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MOB Rules

MOB
Rules

Yet
another cautionary tale of wearing a PFD and being MOB

We were doing a distance race in mid-November which can
be chilly here in the Pacific Northwest. At the start of the race the
conditions were fairly benign so I wore foul weather bibs and a ‘normal’
jacket. Deeper into the race, the conditions became increasingly windier,
wet with pretty lumpy seas. I ducked below and pulled on a insulated bowman’s
jacket for warmth but in my haste to get back on the rail, bypassed my
PFD.

A
while later, a call was made to peel to the #3 so I got the sail laid
out, tack clipped in and sheet tied on. By now it was blowing in twenty’s.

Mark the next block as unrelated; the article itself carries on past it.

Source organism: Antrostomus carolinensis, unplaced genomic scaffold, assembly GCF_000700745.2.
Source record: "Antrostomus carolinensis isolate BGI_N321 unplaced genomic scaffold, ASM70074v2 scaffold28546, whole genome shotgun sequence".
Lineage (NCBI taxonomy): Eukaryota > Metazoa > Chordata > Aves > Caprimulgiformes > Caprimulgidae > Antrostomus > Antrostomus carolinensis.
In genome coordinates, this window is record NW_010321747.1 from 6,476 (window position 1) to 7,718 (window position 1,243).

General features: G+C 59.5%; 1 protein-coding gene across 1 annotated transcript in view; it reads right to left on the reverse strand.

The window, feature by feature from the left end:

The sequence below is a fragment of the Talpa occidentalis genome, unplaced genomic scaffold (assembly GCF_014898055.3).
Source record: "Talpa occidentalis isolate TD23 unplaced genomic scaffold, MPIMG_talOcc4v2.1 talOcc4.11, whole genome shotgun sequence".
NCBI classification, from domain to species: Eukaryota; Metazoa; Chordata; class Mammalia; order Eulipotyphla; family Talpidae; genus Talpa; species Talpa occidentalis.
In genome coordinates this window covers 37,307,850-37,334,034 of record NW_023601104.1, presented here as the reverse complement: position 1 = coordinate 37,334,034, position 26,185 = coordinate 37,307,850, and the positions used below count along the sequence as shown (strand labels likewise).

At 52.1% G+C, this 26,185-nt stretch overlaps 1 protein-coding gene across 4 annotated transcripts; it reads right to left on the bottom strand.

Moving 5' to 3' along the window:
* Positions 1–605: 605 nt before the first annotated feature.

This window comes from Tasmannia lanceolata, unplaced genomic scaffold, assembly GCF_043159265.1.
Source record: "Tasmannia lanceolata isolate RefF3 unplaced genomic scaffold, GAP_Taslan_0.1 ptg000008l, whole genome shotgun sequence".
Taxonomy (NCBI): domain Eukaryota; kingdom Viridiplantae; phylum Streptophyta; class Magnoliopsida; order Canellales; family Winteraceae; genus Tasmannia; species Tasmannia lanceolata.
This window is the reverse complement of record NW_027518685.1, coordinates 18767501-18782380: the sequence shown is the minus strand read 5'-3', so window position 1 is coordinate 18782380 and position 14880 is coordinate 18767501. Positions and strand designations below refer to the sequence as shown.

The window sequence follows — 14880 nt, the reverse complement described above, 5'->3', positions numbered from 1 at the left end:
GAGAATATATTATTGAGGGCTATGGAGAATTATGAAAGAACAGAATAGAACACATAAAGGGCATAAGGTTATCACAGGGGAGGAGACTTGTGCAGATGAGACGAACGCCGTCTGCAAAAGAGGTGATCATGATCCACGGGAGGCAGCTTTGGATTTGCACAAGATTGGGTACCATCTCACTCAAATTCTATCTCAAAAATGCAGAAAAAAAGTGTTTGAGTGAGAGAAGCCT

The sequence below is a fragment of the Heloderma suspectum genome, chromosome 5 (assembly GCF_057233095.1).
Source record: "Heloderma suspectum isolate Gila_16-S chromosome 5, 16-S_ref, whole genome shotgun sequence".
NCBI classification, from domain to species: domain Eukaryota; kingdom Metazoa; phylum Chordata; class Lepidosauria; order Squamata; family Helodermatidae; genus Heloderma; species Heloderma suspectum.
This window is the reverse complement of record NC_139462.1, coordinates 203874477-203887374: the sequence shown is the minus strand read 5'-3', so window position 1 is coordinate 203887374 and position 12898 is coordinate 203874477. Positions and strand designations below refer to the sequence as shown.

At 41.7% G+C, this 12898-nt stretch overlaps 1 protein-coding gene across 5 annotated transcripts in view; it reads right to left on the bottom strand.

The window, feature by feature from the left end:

I was knee-walking forward about halfway between the mast and pulpit with
the halyard in my hand when I heard a faint yell (this is a 39′ boat,
I have my hood up and it is pretty windy) of "We’re tacking NOW!".
My thought process was "Oh crap; You cannot let go of the halyard;
How are you going to get out of the way of the headsail that is going
to be sweeping the deck in a few seconds and not let go of the halyard?".
Turns out that three seconds of time spent thinking of a solution to the
problem were moot as I was thrown into the lifelines as the boat tacked.
I recovered a bit but then we slammed into a wave and I was tossed over
the side. I remember the splash and cold woosh of water across my face
and head as I went in and then I bobbed up to the surface. I was only
a few feet from the boat so I quickly swam a few strokes and grabbed onto
the spin sheet that was draped along the side figuring that at least I
was with the boat. From there I followed the lifelines to the back of
the boat, flipped onto my back and was pulled into the boat through the
open transom under the lifelines. The whole time I was in the water was
less than 30 seconds I am guessing.